Nature: the natural physical world including plants and animals and landscapes etc., or the complex of emotional and intellectual attributes which determine a person's characteristic actions and reactions, or a causal agent creating and controlling things in the universe...
No matter what connotation one decides to take of the word, one cannot escape the fact that we are gradually alienating ourselves from nature.
There were days when we, children as well as adults, used to love and appreciate nature. Today, nature seems to be evaporating fast, making way for mechanical or technological marvels and synthetic substitutes.
As a kid I loved swinging from the supporting roots of the Banyan tree - broad, cool, dark, and shady. The banyan is like a boarding house: it attracts a large number of visitors - birds, squirrels, insects, and flying foxes; many of these interesting creatures actually live in the tree, which is full of dark, private corners suitable for a variety of tenants. One can climb on to its branches without difficulty and without danger of falling off. Reading a book without any disturbances leaning against its broad trunk used to be true joy.
It is a known fact that most plants largely take in Carbon Dioxide and release Oxygen during the day (photosynthesis), and take in Oxygen and release Carbon Dioxide during the night (respiration). But some plants such as the Peepal tree (Ficus Religiosa, called Ashvattha in Sanskrit) can uptake Carbon Dioxide and release Oxygen during the night as well, because of their ability to perform a type of photosynthesis called Crassulacean Acid Metabolism (CAM). The Peepal is used extensively in Ayurveda. Its bark yields the tannin used in treating leather. Its leaves, when heated in ghee, are applied to cure wounds.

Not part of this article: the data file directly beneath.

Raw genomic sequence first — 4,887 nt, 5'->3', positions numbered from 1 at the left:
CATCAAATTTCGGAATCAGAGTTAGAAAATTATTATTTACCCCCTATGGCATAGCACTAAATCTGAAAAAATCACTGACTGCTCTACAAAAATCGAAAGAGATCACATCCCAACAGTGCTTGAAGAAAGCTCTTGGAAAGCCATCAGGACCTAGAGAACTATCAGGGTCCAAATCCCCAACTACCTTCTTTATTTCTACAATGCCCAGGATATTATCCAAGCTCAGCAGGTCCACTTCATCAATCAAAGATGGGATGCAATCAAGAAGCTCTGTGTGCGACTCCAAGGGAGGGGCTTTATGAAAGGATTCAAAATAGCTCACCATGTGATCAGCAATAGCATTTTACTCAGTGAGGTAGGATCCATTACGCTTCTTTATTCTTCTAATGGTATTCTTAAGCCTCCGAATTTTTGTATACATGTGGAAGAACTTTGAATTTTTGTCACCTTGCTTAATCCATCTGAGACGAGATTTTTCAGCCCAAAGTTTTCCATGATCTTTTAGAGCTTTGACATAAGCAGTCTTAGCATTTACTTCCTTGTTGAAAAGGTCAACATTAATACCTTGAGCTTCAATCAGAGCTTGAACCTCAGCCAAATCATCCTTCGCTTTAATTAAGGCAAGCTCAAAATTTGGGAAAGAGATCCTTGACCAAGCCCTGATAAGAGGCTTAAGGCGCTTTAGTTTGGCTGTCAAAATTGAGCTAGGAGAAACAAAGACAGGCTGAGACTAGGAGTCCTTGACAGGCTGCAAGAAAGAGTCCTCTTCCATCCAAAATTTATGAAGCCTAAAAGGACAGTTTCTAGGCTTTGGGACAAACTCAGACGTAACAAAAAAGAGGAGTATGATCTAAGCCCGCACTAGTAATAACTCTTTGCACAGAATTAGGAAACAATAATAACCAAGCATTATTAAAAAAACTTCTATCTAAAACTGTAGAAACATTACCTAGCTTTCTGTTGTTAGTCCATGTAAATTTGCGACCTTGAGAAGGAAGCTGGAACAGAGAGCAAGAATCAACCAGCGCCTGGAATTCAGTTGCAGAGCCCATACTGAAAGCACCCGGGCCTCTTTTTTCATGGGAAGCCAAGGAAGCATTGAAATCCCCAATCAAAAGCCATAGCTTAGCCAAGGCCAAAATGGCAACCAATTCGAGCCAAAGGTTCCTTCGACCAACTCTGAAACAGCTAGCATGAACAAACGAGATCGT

A friend of mine dearly misses those Painted Storks, Grey Herons and the occasional Spot-billed Pelicans that used to nest in his village on the Peepal, Babul (Acacia Nilotica), and Imli (Tamarindus Indica) trees from January till the end of the monsoons to feed, breed and prepare the young ones for the long journey across continents.
Today we have taken complete liberties and replaced the wonderful nature of our physical world with our filth. Dense forests and wooded areas have been cropped to make way for our concrete jungles, thus driving away, and conceivably exterminating the natural denizens who had survived the path of evolution. Fresh air has been replaced with our exhaust fumes, and plastic flowers have won over our beautiful natural gardens.
We have begun to experience the worst of our man-made world, be it the synthetic fruits and vegetables; the chemically beefed up meat; the contamination; the incessant din... Exactly what is it that gives us the nerve to imagine ourselves powerful enough to overthrow nature? Will we ever realize that damage to nature actually signifies the beginning of the end for our race? Will we ever be able to return to our roots? Or will we eliminate our own chances of survival?
Do we even care?